Blake Stratton – Sometimes people think — I’ll even reference myself. I can remember when I was consulting, really wishing that I had an assistant, or that I had someone that could help. But I always thought, you know, I can’t afford that. Being vulnerable with a bunch of advisors here, they would just be sweating if they saw how I was trying to manage my books and all that type of stuff. Like, I was just not good with that side of the business. I was really good at consulting, really good at marketing. Not so much good at running the business and — I wish I had some help. But my thought, you know, I can’t afford it. Or maybe when I get more successful, then I’ll afford it. Not realizing that an assistant can actually function in a much broader sense than I think a lot of us think they can, right? Sometimes we think, oh, an admin is really just a secretary, someone to, like, help take care of some paperwork, some meetings, and maybe my e-mail, that sort of thing. But the truth is, an EA is valuable for anyone who is overwhelmed. Either they feel like, I thought this was just a season, but actually this is just my life. There’s always way too much to do and not enough time to do it. Or people who are really distracted by administrative anything. They wish that they could be spending more time doing the things they really enjoy doing, they’re really good at doing, but man, there’s so much admin to sort through, paperwork to fill out, that sort of thing. Then I think, kind of on that same token, anyone who finds themselves not focusing on their strengths, you know? So it does take a little self-knowledge. What are my strengths? What do I bring to the table? And, I would say, if you’re doing less than 80% to 90% of your time not focused on your strengths, then that’s a red flag. You deserve to look into getting an EA.
Ben Jones – Well, that makes a lot of sense. And one of the things that I think keeps a lot of advisors from going down this path is that math equation of I can’t afford it. So how do you justify — or what’s the business case to help people understand what the EA does and how they might cover their own costs?
Blake Stratton – Sure. So, you know, a simple way to think about it is to look at how much you earn, right? Just look at your salary or however you pay yourself and go, okay, this is my take-home. Then come up with your hourly rate. Or maybe, if you bill by the hour for instance, you kind of know here’s sort of the hourly rate that I have for my clients or whatever. I would encourage you to do a time audit. Go through a week and kind of track where you’re spending your time, and then think about, on those things where you’re not particularly good at it — or maybe you are good at it, but it’s like sending an e-mail or running errands or checking your voicemails or scheduling meetings or following up the meetings or translating notes. Whatever it is, calculate, okay, how many hours did I spend on that? Then you can literally come up with a dollar value that you spent on e-mail this week. Let’s say you’re a $100 an hour advisor, right? So now you are essentially saying that I’m going to pay someone $100 an hour to go through e-mail, right? And the truth is that you can find a great EA for far less than $100 an hour, and it doesn’t need to be — you know, I think there’s another illusion that I had was I thought I can’t hire someone because I can’t support a full-time person right now. I’m not even close, right? But the truth is you can actually hire someone in a very limited capacity. Even five, ten hours a week, right? So that is sort of a starting point, because that’s kind of one side of the cost. The other side, Ben, is to ask yourself this question. And this is a little bit more nuanced. I mean, you can find some hard numbers, but some of this is a little nuanced. Ask what’s my lack of focus, or my lack of energy, or my lack of productivity — feeling overwhelmed, feeling distracted by these other tasks that aren’t driving revenue in my business — what is that actually costing my business? If I weren’t buried in those things, what would be possible, right? What would be possible if 80%, 90% of your time was directed on the things that really move the needle in your business, that you’re excellent at doing? That’ll take a little bit of imagination, but for most of your listeners, the answer is like, whoa, that would be worth quite a bit. And what you find when you take baby steps into getting an EA is that it is well, well worth it. So it’s definitely worth the exercise of doing the math.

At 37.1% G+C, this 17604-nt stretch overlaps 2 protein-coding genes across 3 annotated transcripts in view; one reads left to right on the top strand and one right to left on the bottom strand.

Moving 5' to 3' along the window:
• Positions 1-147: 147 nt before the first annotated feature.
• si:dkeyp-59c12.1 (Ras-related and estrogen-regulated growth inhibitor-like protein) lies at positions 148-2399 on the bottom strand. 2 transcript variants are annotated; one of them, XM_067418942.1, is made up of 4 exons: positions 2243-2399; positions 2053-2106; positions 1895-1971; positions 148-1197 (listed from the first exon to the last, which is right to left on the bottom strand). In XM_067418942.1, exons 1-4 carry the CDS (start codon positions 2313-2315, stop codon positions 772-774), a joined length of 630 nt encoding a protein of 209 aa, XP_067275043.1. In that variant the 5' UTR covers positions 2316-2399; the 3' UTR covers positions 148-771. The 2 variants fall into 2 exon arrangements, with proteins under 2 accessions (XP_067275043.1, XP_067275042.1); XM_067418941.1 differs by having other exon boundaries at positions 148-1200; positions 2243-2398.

Emily Larsen – Just to put a finer point on this, or as Ben might say, do the industrial math, let’s use a simple example from the book. Imagine you make $150,000 per year and you can hire an excellent executive assistant for $50,000. By hiring an assistant, you can be 30% more productive. Actually, the EA will have generated enough additional business to cover his or her salary. If you do the math, you may well find that an executive assistant will pay for themselves. One of the other changes in mindset that I took away from the conversation is that you don’t need to commit to full-time right away. You’ll hear more about this, and about the benefits of starting small with an EA later. But first, Michael Hyatt and Company have created a helpful tool for you to identify the areas of your work that could benefit from delegation to an EA, which in turn will help you leverage your talents and time more productively.